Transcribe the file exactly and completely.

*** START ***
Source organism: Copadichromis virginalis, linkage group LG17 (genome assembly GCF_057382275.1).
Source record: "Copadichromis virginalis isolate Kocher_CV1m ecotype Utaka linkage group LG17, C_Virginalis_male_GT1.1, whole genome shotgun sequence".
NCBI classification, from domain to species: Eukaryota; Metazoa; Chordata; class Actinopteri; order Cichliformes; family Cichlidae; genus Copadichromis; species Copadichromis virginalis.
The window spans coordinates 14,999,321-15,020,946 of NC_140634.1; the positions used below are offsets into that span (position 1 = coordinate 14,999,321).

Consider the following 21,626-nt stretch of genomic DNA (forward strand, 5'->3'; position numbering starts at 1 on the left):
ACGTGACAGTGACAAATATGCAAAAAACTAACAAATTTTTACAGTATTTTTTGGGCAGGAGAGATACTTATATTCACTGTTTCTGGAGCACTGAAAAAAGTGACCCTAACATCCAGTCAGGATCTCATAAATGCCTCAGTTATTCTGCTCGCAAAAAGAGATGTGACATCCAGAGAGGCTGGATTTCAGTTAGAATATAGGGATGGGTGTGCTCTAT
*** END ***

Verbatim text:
Source organism: Copadichromis virginalis, linkage group LG17 (genome assembly GCF_057382275.1).
Source record: "Copadichromis virginalis isolate Kocher_CV1m ecotype Utaka linkage group LG17, C_Virginalis_male_GT1.1, whole genome shotgun sequence".
NCBI classification, from domain to species: Eukaryota; Metazoa; Chordata; class Actinopteri; order Cichliformes; family Cichlidae; genus Copadichromis; species Copadichromis virginalis.
The window spans coordinates 14,999,321-15,020,946 of NC_140634.1; the positions used below are offsets into that span (position 1 = coordinate 14,999,321).

Consider the following 21,626-nt stretch of genomic DNA (forward strand, 5'->3'; position numbering starts at 1 on the left):
ACGTGACAGTGACAAATATGCAAAAAACTAACAAATTTTTACAGTATTTTTTGGGCAGGAGAGATACTTATATTCACTGTTTCTGGAGCACTGAAAAAAGTGACCCTAACATCCAGTCAGGATCTCATAAATGCCTCAGTTATTCTGCTCGCAAAAAGAGATGTGACATCCAGAGAGGCTGGATTTCAGTTAGAATATAGGGATGGGTGTGCTCTAT